Supporting the appointment, Lord Adonis described Mr Graham as “supremely qualified”. He commented: “He has done brilliant work on a wide range of nationally significant projects from high speed rail to the London Olympics and most recently ‎as secretary of the Airports Commission.

“He is an excellent public servant and I am confident he will be superb in his new role.”

The commission will publish a National Infrastructure Assessment every Parliament, putting forward its analysis of the UK’s infrastructure needs over a 10 to 30 year horizon. The government will be required formally to respond to its recommendations.

The Chancellor has requested the commission to report on three initial projects before next year’s budget – Northern transport connectivity; Large-scale investment in London’s transport infrastructure, including Cross rail 2 and making sure investment in energy infrastructure is capable of meeting future demand in the most efficient manner. Copied from UK construction online.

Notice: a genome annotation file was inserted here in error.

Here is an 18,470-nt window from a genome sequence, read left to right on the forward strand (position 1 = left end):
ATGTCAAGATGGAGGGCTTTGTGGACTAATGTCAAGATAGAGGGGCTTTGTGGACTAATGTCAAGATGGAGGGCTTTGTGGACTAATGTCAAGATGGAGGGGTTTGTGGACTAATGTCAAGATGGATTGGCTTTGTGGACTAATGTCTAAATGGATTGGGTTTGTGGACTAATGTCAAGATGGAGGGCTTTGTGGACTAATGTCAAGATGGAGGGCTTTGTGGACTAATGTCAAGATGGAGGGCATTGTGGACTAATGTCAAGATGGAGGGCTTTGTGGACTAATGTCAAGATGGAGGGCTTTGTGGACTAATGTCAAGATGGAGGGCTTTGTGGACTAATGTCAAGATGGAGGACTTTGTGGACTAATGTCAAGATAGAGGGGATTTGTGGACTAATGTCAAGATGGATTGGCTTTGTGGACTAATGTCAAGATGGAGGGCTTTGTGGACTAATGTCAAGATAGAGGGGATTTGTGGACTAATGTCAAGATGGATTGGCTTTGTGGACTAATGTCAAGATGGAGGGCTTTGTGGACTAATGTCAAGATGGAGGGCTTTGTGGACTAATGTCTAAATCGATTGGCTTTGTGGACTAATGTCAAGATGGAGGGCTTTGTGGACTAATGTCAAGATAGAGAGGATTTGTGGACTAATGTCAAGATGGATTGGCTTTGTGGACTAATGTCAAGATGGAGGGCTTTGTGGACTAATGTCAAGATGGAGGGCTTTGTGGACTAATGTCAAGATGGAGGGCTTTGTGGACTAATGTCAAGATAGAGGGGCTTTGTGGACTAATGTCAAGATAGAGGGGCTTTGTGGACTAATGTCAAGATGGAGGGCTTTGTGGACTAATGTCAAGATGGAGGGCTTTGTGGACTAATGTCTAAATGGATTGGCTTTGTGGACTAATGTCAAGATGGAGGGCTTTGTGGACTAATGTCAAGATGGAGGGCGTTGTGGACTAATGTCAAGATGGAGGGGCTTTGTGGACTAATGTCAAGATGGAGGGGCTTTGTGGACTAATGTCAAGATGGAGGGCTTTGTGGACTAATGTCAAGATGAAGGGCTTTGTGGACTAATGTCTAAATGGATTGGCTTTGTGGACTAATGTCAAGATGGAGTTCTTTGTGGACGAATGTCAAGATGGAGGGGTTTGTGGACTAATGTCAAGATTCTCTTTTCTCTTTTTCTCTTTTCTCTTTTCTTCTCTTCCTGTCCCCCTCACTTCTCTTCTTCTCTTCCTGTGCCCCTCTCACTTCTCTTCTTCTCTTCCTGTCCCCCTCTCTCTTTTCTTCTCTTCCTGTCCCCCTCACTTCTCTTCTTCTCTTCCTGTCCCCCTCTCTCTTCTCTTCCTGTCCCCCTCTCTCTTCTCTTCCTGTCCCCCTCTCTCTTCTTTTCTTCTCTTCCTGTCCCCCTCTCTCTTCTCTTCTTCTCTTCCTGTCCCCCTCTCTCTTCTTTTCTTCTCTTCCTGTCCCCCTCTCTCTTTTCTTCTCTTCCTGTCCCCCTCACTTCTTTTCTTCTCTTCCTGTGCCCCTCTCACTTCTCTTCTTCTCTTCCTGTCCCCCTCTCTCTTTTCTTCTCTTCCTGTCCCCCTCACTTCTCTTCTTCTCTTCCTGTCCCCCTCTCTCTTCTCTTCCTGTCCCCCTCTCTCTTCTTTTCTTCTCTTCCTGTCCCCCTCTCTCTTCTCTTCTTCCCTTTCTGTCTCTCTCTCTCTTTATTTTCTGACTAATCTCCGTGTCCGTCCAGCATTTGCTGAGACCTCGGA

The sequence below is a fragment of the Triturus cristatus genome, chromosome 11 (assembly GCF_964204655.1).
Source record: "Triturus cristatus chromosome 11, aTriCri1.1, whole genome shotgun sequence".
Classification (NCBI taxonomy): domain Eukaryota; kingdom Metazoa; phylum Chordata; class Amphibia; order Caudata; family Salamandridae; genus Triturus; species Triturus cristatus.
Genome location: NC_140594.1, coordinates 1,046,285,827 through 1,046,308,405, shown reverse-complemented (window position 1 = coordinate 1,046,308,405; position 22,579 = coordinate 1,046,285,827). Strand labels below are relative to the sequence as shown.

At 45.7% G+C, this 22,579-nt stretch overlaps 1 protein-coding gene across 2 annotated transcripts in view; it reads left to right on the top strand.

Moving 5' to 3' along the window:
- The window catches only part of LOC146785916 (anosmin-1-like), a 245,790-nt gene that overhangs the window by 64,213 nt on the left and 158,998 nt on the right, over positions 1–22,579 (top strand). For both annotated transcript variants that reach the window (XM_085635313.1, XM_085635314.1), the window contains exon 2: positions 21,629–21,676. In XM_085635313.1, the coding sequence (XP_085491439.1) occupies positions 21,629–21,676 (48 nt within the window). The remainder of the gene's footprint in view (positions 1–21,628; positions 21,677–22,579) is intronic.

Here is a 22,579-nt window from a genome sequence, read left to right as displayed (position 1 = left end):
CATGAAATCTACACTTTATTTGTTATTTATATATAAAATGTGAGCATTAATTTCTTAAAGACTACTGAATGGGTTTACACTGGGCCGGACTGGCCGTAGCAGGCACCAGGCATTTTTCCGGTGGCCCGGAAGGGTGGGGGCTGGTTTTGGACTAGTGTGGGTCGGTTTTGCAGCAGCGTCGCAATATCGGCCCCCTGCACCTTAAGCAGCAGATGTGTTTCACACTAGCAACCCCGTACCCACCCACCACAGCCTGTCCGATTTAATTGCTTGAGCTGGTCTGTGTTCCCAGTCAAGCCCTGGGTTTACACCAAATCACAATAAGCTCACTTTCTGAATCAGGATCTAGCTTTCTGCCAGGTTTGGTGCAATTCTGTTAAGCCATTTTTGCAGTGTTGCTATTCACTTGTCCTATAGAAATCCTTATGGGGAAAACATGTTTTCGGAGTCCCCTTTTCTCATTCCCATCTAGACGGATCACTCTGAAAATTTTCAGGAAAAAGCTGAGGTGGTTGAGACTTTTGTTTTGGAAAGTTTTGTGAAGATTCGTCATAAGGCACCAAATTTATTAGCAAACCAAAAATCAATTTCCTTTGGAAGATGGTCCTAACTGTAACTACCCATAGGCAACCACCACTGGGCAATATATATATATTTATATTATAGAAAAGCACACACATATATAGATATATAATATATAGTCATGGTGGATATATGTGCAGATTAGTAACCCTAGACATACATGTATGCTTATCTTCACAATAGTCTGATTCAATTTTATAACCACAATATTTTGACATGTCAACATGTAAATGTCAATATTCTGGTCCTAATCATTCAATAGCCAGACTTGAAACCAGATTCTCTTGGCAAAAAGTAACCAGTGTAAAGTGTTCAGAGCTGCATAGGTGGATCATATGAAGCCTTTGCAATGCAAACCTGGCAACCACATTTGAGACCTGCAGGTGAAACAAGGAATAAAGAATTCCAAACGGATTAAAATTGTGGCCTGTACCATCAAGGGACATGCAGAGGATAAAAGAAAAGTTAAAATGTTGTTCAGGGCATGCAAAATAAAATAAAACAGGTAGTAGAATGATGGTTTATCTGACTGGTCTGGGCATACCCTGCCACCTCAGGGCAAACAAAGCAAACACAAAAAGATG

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Bentley AECOsim Building Designer Reads Manufacturer Revit Family Files

Bentley AECOsim Building Designer Reads Manufacturer Revit Family Files

Bentley AECOsim Building Designer Reads Manufacturer Revit Family Files

ACCA Software – An innovative approach to software licensing

Bentley’s Technical Manager (a former Revit Manager) for this project, focused on

  1. maintaining the Revit family geometry’s dimensional integrity,
  2. retaining the Revit family parametric & visibility control behavior,
  3. retaining the embedded parameter data type values,
  4. retaining the Revit family types (embedded or family catalogs)